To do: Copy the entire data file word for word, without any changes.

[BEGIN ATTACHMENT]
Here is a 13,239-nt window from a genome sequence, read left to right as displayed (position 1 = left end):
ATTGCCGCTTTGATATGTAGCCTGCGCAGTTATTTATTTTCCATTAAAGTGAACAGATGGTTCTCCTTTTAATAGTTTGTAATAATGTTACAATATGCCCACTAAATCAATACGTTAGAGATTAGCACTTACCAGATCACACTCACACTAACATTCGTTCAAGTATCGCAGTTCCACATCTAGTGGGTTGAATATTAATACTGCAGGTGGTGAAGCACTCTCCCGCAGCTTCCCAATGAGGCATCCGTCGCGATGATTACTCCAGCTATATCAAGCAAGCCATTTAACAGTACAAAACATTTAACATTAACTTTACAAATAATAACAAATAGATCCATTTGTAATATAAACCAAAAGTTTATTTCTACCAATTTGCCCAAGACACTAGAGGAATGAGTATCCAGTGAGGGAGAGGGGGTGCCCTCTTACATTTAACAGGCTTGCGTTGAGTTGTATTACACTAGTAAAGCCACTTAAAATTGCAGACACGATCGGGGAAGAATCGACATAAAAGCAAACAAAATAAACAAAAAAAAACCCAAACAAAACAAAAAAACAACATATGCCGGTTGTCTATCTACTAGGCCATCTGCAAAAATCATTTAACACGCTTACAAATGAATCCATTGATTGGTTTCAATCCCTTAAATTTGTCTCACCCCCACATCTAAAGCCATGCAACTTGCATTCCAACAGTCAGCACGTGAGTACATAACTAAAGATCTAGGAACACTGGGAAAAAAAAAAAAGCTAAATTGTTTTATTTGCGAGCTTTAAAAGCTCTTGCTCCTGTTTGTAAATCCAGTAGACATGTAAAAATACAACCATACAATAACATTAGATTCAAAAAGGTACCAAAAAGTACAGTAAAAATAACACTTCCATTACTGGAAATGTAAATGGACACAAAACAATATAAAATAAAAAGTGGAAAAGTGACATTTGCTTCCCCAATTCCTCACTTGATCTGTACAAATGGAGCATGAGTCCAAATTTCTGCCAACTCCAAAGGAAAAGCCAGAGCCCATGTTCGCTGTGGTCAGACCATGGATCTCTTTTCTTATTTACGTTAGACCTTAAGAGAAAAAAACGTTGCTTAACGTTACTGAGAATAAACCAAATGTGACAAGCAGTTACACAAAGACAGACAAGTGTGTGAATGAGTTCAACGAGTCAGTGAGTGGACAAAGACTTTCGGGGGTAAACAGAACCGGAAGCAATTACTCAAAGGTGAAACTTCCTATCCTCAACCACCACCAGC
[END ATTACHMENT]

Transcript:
Here is a 13,239-nt window from a genome sequence, read left to right as displayed (position 1 = left end):
ATTGCCGCTTTGATATGTAGCCTGCGCAGTTATTTATTTTCCATTAAAGTGAACAGATGGTTCTCCTTTTAATAGTTTGTAATAATGTTACAATATGCCCACTAAATCAATACGTTAGAGATTAGCACTTACCAGATCACACTCACACTAACATTCGTTCAAGTATCGCAGTTCCACATCTAGTGGGTTGAATATTAATACTGCAGGTGGTGAAGCACTCTCCCGCAGCTTCCCAATGAGGCATCCGTCGCGATGATTACTCCAGCTATATCAAGCAAGCCATTTAACAGTACAAAACATTTAACATTAACTTTACAAATAATAACAAATAGATCCATTTGTAATATAAACCAAAAGTTTATTTCTACCAATTTGCCCAAGACACTAGAGGAATGAGTATCCAGTGAGGGAGAGGGGGTGCCCTCTTACATTTAACAGGCTTGCGTTGAGTTGTATTACACTAGTAAAGCCACTTAAAATTGCAGACACGATCGGGGAAGAATCGACATAAAAGCAAACAAAATAAACAAAAAAAAACCCAAACAAAACAAAAAAACAACATATGCCGGTTGTCTATCTACTAGGCCATCTGCAAAAATCATTTAACACGCTTACAAATGAATCCATTGATTGGTTTCAATCCCTTAAATTTGTCTCACCCCCACATCTAAAGCCATGCAACTTGCATTCCAACAGTCAGCACGTGAGTACATAACTAAAGATCTAGGAACACTGGGAAAAAAAAAAAAGCTAAATTGTTTTATTTGCGAGCTTTAAAAGCTCTTGCTCCTGTTTGTAAATCCAGTAGACATGTAAAAATACAACCATACAATAACATTAGATTCAAAAAGGTACCAAAAAGTACAGTAAAAATAACACTTCCATTACTGGAAATGTAAATGGACACAAAACAATATAAAATAAAAAGTGGAAAAGTGACATTTGCTTCCCCAATTCCTCACTTGATCTGTACAAATGGAGCATGAGTCCAAATTTCTGCCAACTCCAAAGGAAAAGCCAGAGCCCATGTTCGCTGTGGTCAGACCATGGATCTCTTTTCTTATTTACGTTAGACCTTAAGAGAAAAAAACGTTGCTTAACGTTACTGAGAATAAACCAAATGTGACAAGCAGTTACACAAAGACAGACAAGTGTGTGAATGAGTTCAACGAGTCAGTGAGTGGACAAAGACTTTCGGGGGTAAACAGAACCGGAAGCAATTACTCAAAGGTGAAACTTCCTATCCTCAACCACCACCAGC